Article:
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Saturday / July 2.
HomemifashionThe Evolution of Bill Bass Eyewear

The Evolution of Bill Bass Eyewear

You don’t get much more Aussie than Bill Bass. This quintessentially Australian brand is designed in Australia for Australian men and women, and having been around for more than 25 years, it’s one of the country’s oldest sun and optical brands.

mivision spoke to Bill Bass eyewear designer Glenn Nolan about how he is evolving the style while managing manufacturing and pricing decisions to ensure the Bill Bass brand withstands the test of time.

The recommended retail price of Bill Bass frames hasn’t changed in over 10years. That’s pretty extraordinary in a country where the Consumer Price Index has averaged 3 per cent each year during the same period (give or take a few hiccups along the way).

According to Bill Bass, the company has been able to maintain its pricing policy by trimming its margins and maintaining quality to achieve high sales volume.

“When we built the Bill Bass brand, our aim was to develop a line of optical and sun eyewear to suit the Australian lifestyle. High up on the list of our priorities was to achieve scriptable eyewear with European quality and styling at affordable prices,” said designer Glenn Nolan.

My designs need to be more of an evolution rather than a revolution

“This is still our principal philosophy today – it’s all about achieving the best quality and components at the best price for the Australian market.”

Design Evolution

As an aesthetically clean, classically styled brand, Bill Bass appeals to a market that is broad and difficult to define. But having started out designing fashion before moving into eyewear 16 years ago, Glenn is completely in touch with what his customers are after.

“Bill Bass is not a high fashion, directional range but rather, much more of a functional, traditional range,” said Glenn. “Our customers want a frame that is versatile and can take them anywhere.

“Because they are scriptable, many Bill Bass wearers intend to have their glasses for two or more years and that often dictates their selection – so my designs need to be more of an evolution rather than a revolution… styles that have a timeless design and are not subject to fads rendering them out of date the following season.”

He said as a designer, it’s flattering to know that a large percentage of customers are not new to the brand – many have owned several Bill Bass optical or sunglass frames. “We often get customers asking for exactly the same frame as they had 20 years ago and now, would you believe it, the same styles are back in fashion! That’s an amazing reference to the quality and longevity of the frames.”

Ideas and Influences

Glenn said his ideas for design come from everywhere but seeing what’s happening through Europe in the world of fashion is key.

“I’m constantly thinking about the next thing, looking for the next design, the next colour, the next new shape. European fashion designers lead the world so the trends and directions being taken up by the big design houses are always strong influencing factors.”

“Research”, he said, “is essential because, you can never have too much information! I read international fashion magazines and websites, and I visit shows like Mido for inspiration – I look at cutting edge designs then I think about how I can pull those details, colours and shapes back to make them appropriate to the Australian market – to the Bill Bass customer.”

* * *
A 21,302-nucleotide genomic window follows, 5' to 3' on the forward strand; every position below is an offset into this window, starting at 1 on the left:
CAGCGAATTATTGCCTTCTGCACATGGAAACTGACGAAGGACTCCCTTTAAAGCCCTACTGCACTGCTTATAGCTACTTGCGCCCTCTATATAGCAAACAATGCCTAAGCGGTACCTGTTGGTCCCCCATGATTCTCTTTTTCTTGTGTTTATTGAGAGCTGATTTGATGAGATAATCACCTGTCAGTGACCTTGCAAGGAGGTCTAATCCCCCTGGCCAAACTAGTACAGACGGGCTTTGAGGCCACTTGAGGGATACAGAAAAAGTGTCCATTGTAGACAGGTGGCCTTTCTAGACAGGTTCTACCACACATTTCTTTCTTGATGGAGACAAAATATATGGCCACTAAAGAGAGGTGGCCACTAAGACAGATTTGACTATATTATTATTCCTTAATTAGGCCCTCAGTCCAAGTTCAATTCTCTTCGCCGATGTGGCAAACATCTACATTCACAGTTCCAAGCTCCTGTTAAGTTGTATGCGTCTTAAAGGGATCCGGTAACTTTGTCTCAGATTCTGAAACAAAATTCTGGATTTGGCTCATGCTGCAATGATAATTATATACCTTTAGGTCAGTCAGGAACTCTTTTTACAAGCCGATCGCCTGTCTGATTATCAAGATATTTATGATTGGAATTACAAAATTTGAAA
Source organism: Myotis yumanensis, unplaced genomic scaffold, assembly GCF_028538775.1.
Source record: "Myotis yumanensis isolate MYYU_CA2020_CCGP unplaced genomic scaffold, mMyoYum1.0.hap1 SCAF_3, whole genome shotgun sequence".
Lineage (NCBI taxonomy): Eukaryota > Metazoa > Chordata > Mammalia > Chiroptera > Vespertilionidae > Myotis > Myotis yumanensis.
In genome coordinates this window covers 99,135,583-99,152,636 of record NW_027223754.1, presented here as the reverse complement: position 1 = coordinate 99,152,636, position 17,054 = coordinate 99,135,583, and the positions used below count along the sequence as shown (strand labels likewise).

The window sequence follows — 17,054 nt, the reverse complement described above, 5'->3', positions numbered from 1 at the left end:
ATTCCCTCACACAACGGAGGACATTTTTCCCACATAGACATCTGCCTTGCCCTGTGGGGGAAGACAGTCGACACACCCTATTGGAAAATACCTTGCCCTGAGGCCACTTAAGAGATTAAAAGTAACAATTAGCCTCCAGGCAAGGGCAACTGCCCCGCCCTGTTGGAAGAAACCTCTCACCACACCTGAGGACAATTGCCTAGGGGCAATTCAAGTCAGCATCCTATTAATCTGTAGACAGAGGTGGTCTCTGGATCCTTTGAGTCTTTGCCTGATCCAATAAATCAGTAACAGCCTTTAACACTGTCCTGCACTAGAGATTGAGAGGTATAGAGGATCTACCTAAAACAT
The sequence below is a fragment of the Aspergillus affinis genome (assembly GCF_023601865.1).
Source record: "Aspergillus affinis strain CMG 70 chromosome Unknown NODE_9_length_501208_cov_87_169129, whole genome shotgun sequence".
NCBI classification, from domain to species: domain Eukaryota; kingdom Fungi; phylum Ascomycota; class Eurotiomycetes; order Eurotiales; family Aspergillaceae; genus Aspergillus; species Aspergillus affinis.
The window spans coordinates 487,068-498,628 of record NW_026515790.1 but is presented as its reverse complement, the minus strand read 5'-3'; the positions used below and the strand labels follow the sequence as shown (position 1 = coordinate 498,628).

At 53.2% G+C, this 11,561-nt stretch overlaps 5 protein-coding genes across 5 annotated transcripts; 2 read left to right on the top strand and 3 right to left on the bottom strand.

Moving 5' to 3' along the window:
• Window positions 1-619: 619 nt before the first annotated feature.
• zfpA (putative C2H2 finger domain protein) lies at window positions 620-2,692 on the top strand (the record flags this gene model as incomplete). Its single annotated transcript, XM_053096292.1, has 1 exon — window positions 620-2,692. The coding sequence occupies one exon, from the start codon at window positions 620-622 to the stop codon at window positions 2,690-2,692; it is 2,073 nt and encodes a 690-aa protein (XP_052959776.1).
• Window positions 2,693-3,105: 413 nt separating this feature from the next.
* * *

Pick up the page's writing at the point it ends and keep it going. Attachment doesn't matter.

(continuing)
When it comes to creating new concepts for Bill Bass, Glenn said, “everything starts with a concept, an idea, a shape, a colour or a texture. I present my brief of sketches and ideas to the team for the direction I see us taking with each new release”.

“Technical drawings are then drawn up and refined until I am happy with the design and everything looks right. From here a prototype frame is made by hand which is reviewed and checked and then we make any last changes that are necessary to improve the style or fit. Once the frame has the perfect balance, I have pre-production samples made up in a selection of colour options and combinations to make sure I am happy with how the final colours work with the styling of the frame. This includes different colours for lenses and badges or metal temple trims because having the wrong tone of gold for example can transform a style from great to not so great.”

Once the final colour prototypes have been approved, production commences and there’s no turning back. From start to finish the process takes around seven months for each style.

Bill Bass’ parent company, VMD Eyewear originally produced its frames at their local factory, and while labour costs have now forced the company to go overseas, this hasn’t affected the quality.

“We choose leading manufacturers and implement the strictest controls to maintain quality. All of our Bill Bass eyewear is scriptable and typically the optical frames will have a smaller lens while the sunglasses will have a slightly higher base curve. The lenses we use are Japanese – and some of the best available in the world. For the frames, we use European components and Italian style acetates. We carve each frame from large sheets of acetate – Bill Bass are handmade and there is very little automated machinery involved in the manufacturing process. This is quite a feat in this world of mass production!”

Right now, Glenn is working on designs that will be released next year. “I’m working with translucent acetates that have brilliant, complex colours running through them – absolutely beautiful,” he said.

Bill Bass is just one of a family of brands owned by VMD Eyewear. Others are the fashion forward labels Dirty Dog, Sceats Eyewear and North Beach Polarised and the licensed brands of Deborah Hutton Eyewear and R.M.Williams Eyewear. VMD exports Dirty Dog worldwide and distributes all of its other brands around Australia, to the United Kingdom and New Zealand.